The emotional resonance of the Adagietto from Mahler’s Fifth Symphony makes it one of the most familiar pieces in the 20th century repertoire, thanks in no small way to its importance on the soundtrack of Visconti’s 1971 masterpiece, Death in Venice. The general public responded to the serenity of the Adagietto and were offered similarly calming pieces such as the Pachelbel Canon and Albinoni’s Adagio. A new compilation, Mahler Adagios (Decca 4782342, 2 CDs) contains adagios from Mahler’s symphonies three, four, five, six and nine in addition to - now these are master-stokes - Urlicht from the Second Symphony (Mira Zakai), “Der Abschied” from Das Lied von der Erde (Yvonne Minton), and “Ich bin der Welt abhanden gekommen” from the Rückert-Lieder. Sir Georg Solti and the Chicago Symphony are responsible for all but the Rückert-Lieder which has Brigitte Fassbaender accompanied by the Deutsches Symphonie, Berlin under Riccardo Chailly. Highly recommended to those new to the repertoire and those who are not.
The proportion of Mahler lovers among classical music fans has been steadily on the increase both in the concert halls and on recordings. Some avid collectors attempt to acquire every recorded version of every opus. There is no such thing as too many. They will no doubt be surprised to discover the enormous number of recordings documented in the second edition of the authoritative, absolutely comprehensive Mahler discography published by Mikrokosmos (ISBN 723721 481353). This hard cover, 568 page book is printed on glossy stock with many colour plates, and it is fully indexed by work, artist and ensemble and gives timings for every movement or section of every work. The editor, Pèter Fülöp has devoted over forty years to extensive research and detective work in order to acquire, successfully, every Mahler recording ever made. By far the most comprehensive book every published on the subject, this is a reference work, not a critique but an invaluable tool for the really serious collector. Recording dates, venues, and subsequent incarnations are included. The purchaser will find a CD restoration of the most elusive of all Mahler recordings of which only one copy is known to exist, the Fourth Symphony played by the Hilversum Radio Orchestra conducted by Paul van Kempen on December 28, 1949. For the moment, the book is available only from www.mikrokosmos.com.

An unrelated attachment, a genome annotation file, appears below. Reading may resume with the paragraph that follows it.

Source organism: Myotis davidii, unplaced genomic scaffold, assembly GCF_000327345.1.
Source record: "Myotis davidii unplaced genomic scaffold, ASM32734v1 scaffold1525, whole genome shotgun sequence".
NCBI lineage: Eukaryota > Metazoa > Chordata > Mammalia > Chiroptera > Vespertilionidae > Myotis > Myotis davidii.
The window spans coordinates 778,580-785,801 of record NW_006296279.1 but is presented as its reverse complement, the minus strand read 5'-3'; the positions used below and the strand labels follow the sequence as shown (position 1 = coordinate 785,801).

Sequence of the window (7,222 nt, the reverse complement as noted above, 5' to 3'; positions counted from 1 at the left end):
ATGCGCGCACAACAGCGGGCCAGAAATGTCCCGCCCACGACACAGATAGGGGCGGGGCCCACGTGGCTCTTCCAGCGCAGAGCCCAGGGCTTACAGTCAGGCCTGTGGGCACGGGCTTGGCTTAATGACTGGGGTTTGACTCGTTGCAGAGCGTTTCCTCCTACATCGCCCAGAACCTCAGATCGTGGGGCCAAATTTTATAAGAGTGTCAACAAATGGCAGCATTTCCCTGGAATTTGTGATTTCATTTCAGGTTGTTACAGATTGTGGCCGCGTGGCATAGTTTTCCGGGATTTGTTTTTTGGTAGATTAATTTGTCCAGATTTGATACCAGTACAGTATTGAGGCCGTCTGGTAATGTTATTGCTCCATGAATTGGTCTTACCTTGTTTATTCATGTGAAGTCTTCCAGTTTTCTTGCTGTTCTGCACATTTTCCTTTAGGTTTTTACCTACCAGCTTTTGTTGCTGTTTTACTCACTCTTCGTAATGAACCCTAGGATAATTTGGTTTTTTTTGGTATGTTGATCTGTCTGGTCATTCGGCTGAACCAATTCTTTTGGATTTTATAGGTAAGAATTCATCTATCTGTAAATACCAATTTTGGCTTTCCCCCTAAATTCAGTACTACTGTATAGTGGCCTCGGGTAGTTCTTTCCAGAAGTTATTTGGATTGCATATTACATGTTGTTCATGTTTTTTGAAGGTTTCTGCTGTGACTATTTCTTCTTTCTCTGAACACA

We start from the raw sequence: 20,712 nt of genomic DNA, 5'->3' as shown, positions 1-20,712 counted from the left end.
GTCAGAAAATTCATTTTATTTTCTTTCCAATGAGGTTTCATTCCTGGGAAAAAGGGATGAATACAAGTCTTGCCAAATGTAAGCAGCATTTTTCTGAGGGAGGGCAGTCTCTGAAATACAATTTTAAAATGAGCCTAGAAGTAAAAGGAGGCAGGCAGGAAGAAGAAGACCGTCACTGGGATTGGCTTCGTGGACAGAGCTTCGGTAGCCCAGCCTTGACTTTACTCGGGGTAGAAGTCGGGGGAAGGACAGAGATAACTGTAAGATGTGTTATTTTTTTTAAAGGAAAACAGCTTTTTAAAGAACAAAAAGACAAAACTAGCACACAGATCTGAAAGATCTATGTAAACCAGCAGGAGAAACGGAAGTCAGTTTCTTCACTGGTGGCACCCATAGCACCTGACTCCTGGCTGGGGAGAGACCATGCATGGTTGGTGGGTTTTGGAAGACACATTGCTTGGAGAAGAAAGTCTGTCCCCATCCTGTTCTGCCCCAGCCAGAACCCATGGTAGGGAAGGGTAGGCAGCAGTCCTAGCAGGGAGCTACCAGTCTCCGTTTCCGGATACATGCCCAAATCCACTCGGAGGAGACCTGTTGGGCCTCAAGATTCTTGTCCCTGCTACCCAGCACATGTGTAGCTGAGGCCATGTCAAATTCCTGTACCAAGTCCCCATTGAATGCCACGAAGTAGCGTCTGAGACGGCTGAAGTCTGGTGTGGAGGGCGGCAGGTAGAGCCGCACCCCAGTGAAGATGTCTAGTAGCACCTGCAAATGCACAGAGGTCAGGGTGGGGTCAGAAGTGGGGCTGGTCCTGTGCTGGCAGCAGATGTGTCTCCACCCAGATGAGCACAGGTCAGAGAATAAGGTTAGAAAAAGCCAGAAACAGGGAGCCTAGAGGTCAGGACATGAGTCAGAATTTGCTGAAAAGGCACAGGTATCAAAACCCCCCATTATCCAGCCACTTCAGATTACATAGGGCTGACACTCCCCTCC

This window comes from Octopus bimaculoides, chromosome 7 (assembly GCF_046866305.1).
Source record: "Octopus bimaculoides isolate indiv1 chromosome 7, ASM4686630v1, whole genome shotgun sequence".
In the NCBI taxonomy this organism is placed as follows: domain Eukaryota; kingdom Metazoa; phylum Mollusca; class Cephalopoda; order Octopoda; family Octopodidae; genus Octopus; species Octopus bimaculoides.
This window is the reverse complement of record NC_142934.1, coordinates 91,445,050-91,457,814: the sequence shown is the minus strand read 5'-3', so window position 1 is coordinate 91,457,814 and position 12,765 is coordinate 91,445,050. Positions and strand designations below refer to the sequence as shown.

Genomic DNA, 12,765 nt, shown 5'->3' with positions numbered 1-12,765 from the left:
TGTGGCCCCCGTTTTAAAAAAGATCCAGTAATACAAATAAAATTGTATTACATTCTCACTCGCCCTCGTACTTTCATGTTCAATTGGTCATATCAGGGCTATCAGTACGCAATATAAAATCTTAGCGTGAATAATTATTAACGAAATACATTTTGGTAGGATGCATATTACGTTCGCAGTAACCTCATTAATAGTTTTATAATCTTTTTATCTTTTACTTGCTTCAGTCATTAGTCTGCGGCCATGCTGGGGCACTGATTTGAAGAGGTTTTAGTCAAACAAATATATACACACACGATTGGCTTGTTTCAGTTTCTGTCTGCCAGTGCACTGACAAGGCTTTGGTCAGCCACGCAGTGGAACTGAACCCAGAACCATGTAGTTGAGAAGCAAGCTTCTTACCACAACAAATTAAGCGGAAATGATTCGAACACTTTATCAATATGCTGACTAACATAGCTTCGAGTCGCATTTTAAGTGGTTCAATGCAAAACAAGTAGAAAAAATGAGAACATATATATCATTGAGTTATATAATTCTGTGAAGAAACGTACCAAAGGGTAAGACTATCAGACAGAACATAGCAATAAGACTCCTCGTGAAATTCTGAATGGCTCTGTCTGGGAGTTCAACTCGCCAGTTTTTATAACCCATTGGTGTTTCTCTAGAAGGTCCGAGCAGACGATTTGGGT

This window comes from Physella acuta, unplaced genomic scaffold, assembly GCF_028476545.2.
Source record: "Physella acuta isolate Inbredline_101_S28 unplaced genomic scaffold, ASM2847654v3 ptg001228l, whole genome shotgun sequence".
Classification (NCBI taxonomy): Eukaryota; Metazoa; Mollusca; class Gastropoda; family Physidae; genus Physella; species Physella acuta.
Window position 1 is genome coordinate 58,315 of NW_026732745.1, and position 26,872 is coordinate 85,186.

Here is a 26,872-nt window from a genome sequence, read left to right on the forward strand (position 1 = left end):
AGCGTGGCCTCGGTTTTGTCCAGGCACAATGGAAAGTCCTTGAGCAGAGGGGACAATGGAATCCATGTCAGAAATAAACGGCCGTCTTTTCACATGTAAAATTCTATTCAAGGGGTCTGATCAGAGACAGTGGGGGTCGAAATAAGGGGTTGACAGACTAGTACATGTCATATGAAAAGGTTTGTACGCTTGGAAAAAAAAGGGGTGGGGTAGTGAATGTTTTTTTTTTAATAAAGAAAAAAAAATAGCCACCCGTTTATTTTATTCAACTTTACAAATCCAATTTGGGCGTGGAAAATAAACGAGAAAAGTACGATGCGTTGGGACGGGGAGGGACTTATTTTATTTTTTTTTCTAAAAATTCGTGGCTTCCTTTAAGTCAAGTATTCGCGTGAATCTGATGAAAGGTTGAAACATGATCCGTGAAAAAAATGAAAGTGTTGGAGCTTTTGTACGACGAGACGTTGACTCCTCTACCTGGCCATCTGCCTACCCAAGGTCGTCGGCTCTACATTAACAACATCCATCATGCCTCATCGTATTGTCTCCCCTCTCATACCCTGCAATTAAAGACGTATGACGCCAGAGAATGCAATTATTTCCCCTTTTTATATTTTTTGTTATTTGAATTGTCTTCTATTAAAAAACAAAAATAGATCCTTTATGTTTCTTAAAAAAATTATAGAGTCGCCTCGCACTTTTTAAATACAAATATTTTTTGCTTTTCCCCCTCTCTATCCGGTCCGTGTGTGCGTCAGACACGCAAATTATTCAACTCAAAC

Seiji Ozawa celebrates his 75th birthday this month and Decca has issued an anniversary package containing outstanding performances of 14 works that show him at his best (4782358), 11 CDs in slimline box, specially priced. Although I am not an admirer of his way with Beethoven, Brahms and others, this set is pretty well devoted to works he does very well: Bartok, Berlioz, Ravel, Takemitsu, Mahler, Bach, Poulenc, Rimsky-Korsakov, Richard Strauss, Tchaikovsky, Wagner, Prokofiev and Bernstein. The orchestras are the Saito Kinen Orchestra, The San Francisco Symphony, The Boston Symphony, The Vienna Philharmonic, The Berlin Philharmonic and the Tanglewood Festival Chorus. Incidentally, all the Saito Kinen recordings, Bartok, Berlioz, Ravel, Takemitsu, are stunning, both in performance and for demonstration quality sound. The timpanist is the unmistakeable Everett Firth, recruited by Ozawa from Boston.